Jon Craig: The Conservatives badly need to sex up their party conference

Written by Jon Craig on 4 October 2018 in Opinion

On the plus side, Theresa May made probably her leader's best speech yet - as did Jeremy Corbyn.

Theresa May wasn’t the only party leader to make a dancing entrance at her party conference. Well, almost. At the Labour conference, Jeremy Corbyn waltzed down some stairs in Strictly Come Dancing style when he arrived at the Mirror party at Liverpool’s Revolucion de Cuba. But sadly, the Labour leader wasn't up for a boogie, immediately declaring emphatically with a smile: "I am NOT going to dance!" After his big speech the following day, however, he broke into a half-hearted jig on the stage as T Rex’s 1972 hit “Children of the Revolution” – how apt - brought the conference to a close.
Despite last year’s disastrous conference speech, the Prime Minister had no such inhibitions when she shimmied on to the stage in Birmingham to the strains of ABBA’s Dancing Queen. She may not be the most elegant dancer, but she’s clearly enthusiastic, as she also showed during her visit to Africa a few weeks ago with more jerky “Maybot” movements.
The place to be for dancing in Birmingham was Tuesday night’s iNHouse karaoke party. If the PM had dropped in, she would have seen Karen Bradley, Matt Hancock (naturally), Caroline Noakes and Anne Milton among the ministers strutting their stuff.  Top of the charts in the singing was the Solicitor General and powerful Welsh baritone Robert Buckland, who belted out Frank Sinatra’s “My Way” in a solo and then Tom Jones’ “Delilah” in a duet with the Welsh Secretary Alun Cairns. Hours later, many of us wondered if “Dancing Queen” was the appropriate Abba song for the PM’s entrance. After boasting about an end to austerity, perhaps the Tories should have played  “Money, Money Money”. Or, since she was pleading with the hardline Brexiteers on the Tory back benches to back her strategy, it could have been “Take a Chance on Me”, “SOS” or even “Waterloo”.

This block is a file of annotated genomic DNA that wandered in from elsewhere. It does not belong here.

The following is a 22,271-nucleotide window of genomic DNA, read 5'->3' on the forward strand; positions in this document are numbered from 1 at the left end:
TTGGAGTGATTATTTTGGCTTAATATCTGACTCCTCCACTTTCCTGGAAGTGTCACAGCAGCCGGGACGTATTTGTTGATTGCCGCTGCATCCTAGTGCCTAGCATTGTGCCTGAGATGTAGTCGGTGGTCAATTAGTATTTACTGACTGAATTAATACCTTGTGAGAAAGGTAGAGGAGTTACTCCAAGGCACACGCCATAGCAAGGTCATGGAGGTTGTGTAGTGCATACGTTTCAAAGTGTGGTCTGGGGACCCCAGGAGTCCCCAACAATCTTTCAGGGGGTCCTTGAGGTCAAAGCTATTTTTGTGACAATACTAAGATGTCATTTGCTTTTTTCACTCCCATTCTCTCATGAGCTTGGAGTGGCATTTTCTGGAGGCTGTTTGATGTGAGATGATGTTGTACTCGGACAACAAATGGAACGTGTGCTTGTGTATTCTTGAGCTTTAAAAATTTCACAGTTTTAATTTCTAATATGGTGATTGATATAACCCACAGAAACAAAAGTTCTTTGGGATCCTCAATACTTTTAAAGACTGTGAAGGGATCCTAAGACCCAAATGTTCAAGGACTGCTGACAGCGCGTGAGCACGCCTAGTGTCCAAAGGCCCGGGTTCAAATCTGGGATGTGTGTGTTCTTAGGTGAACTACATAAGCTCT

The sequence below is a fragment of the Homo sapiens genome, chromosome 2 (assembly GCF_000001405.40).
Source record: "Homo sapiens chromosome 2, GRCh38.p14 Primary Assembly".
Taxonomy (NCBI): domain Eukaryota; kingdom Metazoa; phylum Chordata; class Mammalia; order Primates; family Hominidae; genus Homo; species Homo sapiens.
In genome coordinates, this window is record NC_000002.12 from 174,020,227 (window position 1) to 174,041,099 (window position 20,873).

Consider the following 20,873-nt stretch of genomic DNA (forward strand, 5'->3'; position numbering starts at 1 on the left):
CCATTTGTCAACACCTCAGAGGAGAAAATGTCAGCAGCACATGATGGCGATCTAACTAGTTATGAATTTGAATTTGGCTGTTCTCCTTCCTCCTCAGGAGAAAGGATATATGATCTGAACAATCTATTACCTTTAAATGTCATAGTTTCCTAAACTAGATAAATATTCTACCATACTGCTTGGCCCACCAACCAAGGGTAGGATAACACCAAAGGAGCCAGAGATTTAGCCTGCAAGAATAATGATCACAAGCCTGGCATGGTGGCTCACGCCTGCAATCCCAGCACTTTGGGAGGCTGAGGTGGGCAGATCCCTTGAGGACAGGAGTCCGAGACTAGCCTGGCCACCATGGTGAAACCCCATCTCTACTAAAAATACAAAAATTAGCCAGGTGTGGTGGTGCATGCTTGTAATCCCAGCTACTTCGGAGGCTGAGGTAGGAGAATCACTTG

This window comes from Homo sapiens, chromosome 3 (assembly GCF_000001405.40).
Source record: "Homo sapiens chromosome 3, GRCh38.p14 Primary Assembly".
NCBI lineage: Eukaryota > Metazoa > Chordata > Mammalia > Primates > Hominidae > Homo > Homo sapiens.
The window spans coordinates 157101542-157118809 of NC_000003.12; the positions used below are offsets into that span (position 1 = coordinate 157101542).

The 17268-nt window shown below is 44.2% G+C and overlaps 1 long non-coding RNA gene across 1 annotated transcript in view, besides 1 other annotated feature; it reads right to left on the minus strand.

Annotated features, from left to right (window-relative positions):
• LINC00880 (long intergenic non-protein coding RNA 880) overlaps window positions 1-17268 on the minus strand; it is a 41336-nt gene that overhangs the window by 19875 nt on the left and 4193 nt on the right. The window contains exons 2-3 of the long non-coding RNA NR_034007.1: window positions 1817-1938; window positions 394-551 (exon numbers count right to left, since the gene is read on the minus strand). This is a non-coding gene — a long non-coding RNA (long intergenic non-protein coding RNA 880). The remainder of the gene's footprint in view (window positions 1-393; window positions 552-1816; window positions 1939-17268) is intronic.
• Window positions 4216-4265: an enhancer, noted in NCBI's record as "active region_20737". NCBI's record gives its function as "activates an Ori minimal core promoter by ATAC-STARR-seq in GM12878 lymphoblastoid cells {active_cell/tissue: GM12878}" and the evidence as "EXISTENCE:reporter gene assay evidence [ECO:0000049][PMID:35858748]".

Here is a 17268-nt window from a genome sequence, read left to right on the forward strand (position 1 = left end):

There were some bold and ambitious pledges from the Prime Minister in her speech in Birmingham. The end of austerity, for instance. Has she told the Chancellor, Philip Hammond? And Labour claims the Prime Minister was guilty of stealing Labour policies, such as lifting the cap on town hall borrowing to start council house building and the levy on foreign property buyers.